Community life

Members’ fury over quit order

By Simon Rocker, July 16, 2009

Hackney Synagogue members are furious that they were given less than a month’s notice to stop using their Grade II listed shul.

Louis Cohen, the warden of the north London congregation, said they were informed by the United Synagogue only last week that the Victorian building in Brenthouse Road was being sold at the end of the month.

After tomorrow week, the community have permission from the new owners to hold services downstairs in the hall of the building for a year.

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Hendon rabbi loses job

By Keren David, July 16, 2009

Financial cutbacks have cost a new community its full-time rabbi.

Rabbi Avi Scharf is returning to Israel after a year, following a funding cut to reduce his role at the Alei Tzion community in Hendon to part-time.

The rabbi arrived from Israel last year with his wife Devorah and their four children. His position was funded by the congregation, the London School of Jewish Studies (LSJS) and Immanuel College.

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Luton Liberals to seek new home

By Jay Grenby, July 16, 2009

The small Bedfordshire market town of Ampthill, though home to a well-known firm of wholesale kosher butchers, is not otherwise known as a hub of Jewish activity. But all that could change should Ampthill, as suggested, become the location for the permanent premises of the Bedfordshire Progressive Synagogue.

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Welfare chiefs slam care plans

By Cathy Forman and Jonathan Kalmus, July 16, 2009

A leading welfare chief has criticised the long-awaited Green Paper on social care, claiming the proposals will have a negative impact on the Jewish community.

Leon Smith, chief executive of south London care home Nightingale, believes that care homes could lose out if the plans are implemented.

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Redbridge synagogues renew merger talks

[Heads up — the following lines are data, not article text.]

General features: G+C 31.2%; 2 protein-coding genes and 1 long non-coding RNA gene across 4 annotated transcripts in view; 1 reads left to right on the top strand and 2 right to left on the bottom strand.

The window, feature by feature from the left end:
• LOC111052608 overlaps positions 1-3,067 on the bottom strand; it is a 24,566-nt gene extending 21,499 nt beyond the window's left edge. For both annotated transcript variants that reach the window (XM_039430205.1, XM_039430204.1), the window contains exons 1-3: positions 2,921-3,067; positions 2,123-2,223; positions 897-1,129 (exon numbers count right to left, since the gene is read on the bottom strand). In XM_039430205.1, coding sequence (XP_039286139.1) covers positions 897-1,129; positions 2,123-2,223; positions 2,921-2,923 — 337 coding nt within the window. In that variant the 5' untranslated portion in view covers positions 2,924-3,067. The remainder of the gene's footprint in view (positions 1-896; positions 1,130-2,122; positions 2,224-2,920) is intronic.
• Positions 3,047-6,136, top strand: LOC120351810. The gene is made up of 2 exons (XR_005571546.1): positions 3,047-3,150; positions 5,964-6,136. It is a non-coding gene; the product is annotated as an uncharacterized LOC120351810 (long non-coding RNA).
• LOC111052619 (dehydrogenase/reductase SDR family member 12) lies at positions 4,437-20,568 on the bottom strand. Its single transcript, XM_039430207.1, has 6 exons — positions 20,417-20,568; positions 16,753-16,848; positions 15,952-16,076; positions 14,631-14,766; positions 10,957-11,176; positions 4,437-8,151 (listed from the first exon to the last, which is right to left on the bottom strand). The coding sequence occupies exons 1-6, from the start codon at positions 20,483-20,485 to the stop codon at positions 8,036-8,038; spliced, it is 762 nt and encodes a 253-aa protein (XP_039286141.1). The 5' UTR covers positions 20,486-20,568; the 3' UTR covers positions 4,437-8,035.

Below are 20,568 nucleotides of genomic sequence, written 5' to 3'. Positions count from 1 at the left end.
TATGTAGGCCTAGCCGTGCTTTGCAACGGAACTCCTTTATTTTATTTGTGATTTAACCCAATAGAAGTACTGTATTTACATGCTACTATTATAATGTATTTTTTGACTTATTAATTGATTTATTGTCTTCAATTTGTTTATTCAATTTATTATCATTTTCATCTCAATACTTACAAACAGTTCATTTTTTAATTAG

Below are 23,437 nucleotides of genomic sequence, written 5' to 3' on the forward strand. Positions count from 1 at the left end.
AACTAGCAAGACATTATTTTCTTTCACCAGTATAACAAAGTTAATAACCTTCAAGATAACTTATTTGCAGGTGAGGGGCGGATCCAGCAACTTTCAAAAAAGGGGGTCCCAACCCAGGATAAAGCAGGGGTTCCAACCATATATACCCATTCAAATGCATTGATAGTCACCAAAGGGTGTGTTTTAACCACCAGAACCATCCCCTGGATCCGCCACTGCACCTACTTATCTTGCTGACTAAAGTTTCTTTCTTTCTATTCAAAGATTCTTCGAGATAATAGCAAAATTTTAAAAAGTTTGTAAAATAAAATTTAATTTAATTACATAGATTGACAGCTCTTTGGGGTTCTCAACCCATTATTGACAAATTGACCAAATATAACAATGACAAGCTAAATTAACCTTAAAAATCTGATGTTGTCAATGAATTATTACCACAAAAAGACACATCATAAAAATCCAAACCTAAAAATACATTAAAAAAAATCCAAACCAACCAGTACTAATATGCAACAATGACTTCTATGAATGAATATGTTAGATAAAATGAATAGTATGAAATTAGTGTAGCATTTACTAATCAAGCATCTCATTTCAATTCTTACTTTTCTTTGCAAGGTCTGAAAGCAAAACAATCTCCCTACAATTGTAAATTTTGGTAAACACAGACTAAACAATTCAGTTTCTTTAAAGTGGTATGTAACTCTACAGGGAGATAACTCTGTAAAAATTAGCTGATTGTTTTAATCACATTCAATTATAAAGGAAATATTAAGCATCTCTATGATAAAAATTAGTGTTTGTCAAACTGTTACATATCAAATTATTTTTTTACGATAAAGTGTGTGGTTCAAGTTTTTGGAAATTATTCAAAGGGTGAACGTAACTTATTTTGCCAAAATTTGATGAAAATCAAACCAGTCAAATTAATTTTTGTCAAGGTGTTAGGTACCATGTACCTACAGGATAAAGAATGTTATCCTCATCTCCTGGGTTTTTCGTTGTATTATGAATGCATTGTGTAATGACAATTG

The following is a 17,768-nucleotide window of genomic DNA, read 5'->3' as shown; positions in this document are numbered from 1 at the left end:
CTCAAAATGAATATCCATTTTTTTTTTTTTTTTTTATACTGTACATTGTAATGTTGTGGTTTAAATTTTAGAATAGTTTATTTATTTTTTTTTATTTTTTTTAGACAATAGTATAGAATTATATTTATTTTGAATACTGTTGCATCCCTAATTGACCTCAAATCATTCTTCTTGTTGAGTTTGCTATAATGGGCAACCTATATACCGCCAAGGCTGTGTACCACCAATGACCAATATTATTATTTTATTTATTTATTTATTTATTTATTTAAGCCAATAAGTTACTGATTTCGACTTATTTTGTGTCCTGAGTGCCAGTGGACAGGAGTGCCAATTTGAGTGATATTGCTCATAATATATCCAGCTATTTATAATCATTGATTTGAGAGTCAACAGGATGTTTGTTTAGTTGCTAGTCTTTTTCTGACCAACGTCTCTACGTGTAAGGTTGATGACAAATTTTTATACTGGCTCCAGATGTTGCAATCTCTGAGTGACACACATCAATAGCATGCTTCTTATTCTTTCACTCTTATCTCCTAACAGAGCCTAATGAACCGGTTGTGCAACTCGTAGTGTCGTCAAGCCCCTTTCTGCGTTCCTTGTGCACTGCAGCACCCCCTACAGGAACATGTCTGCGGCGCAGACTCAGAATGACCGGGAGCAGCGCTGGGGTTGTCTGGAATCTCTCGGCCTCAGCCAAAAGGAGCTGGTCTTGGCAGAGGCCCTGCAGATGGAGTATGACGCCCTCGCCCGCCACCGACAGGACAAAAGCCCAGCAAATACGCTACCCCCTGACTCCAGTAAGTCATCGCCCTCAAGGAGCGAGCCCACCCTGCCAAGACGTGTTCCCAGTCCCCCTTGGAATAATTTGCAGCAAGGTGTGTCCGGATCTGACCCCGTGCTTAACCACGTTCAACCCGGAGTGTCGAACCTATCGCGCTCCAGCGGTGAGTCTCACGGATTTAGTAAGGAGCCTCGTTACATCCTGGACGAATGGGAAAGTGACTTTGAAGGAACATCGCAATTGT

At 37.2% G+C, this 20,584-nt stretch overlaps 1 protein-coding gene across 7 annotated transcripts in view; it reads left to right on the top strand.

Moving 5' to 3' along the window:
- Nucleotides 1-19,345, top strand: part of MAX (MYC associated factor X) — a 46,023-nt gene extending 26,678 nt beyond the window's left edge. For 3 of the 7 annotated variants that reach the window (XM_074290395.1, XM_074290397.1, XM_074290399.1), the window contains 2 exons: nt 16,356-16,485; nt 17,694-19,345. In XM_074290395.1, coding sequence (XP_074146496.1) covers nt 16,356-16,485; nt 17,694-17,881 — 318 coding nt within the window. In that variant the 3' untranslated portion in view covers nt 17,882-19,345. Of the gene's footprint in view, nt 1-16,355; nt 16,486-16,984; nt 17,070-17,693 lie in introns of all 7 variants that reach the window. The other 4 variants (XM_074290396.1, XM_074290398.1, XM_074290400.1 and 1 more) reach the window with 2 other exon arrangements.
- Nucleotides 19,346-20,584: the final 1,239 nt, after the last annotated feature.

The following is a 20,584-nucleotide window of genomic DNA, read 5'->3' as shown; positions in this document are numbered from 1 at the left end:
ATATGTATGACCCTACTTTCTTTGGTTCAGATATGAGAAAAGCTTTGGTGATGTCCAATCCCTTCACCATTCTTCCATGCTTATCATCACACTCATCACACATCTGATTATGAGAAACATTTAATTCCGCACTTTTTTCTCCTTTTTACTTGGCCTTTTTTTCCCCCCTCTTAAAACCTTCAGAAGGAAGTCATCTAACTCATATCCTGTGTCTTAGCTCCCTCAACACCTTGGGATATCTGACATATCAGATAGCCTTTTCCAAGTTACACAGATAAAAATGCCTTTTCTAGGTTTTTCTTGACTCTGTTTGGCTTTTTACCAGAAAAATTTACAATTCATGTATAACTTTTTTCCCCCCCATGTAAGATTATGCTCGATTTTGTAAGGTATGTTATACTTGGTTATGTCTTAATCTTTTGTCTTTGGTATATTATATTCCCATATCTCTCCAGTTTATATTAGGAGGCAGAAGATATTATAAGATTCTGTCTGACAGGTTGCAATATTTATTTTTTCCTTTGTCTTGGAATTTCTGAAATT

By Leon Symons, July 16, 2009

Ilford Synagogue and Ilford Federation Synagogue have started new talks about a possible merger.

The congregations have both suffered a drop in numbers as a result of members moving to north-west London and Hertfordshire.

Five years ago, the synagogues started short-lived merger talks after it was revealed that membership at Ilford Synagogue, in Beehive Lane, had fallen dramatically. The United synagogue had also built up a deficit of around £400,000.

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MP urges teenage dialogue with Muslims

By Jonathan Kalmus, July 16, 2009

Muslims and Jews as young as 13 should be mixing on a regular basis according to Ivan Lewis, the Foreign Office Minister and Bury South MP.

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Bevis Marks in talks over rabbi's exit

By Simon Rocker, July 16, 2009

Members of Bevis Marks Synagogue in east London say that the redundancy process involving their rabbi has been suspended pending a meeting on Monday with the mahamad (executive) of the Spanish and Portuguese Jews’ Congregation.

Congregants protested after learning of the possible loss of Rabbi Natan Asmoucha, who arrived from Zimbabwe last year to become rabbi of Britain’s oldest shul. Some feared the proposed redundancy could be a prelude to closing the place of worship.

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CST criticises funding delay

By Keren David, July 16, 2009

The head of the Community Security Trust has voiced frustration at the delay in securing government funding for Jewish school security. Rules were changed in October 2007 to allow councils to allocate money from education budgets to help schools’ security costs, but none has been forthcoming.

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Masorti birthday

By Jay Grenby, July 2, 2009

Edgware Masorti Synagogue launched a year-long celebration of its 25th anniversary with a civic Shabbat service.

As revealed in a commemorative issue of the Edgware Masorti Times, the community was established in 1984 by nine families as the Conservative Synagogue of North-West London. It soon became the first Masorti-branded community in Europe.

It moved in 1996 to its Bakery Path site where a synagogue and community centre were built. Its first minister was Rabbi Chaim Weiner, now director of the European Masorti Beth Din, followed in 2000 by current minister, Rabbi Jeremy Collick.

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Reform rabbis’ new chair

July 2, 2009

The Assembly of Reform Rabbis has voted in a new chair, Rabbi Tony Hammond, who takes over from Rabbi Dr Jonathan Romain, and will serve a two-year term of office.

Rabbi Hammond, minister at Bromley Reform, said: “My aim is to lead the assembly in engaging with the ‘21st century synagogue’, in responding to tension between tradition and change.”

At the AGM of the Reform Movement, chair Stephen Moss thanked Rabbi Romain who “has done a sterling job in revitalising the assembly.”

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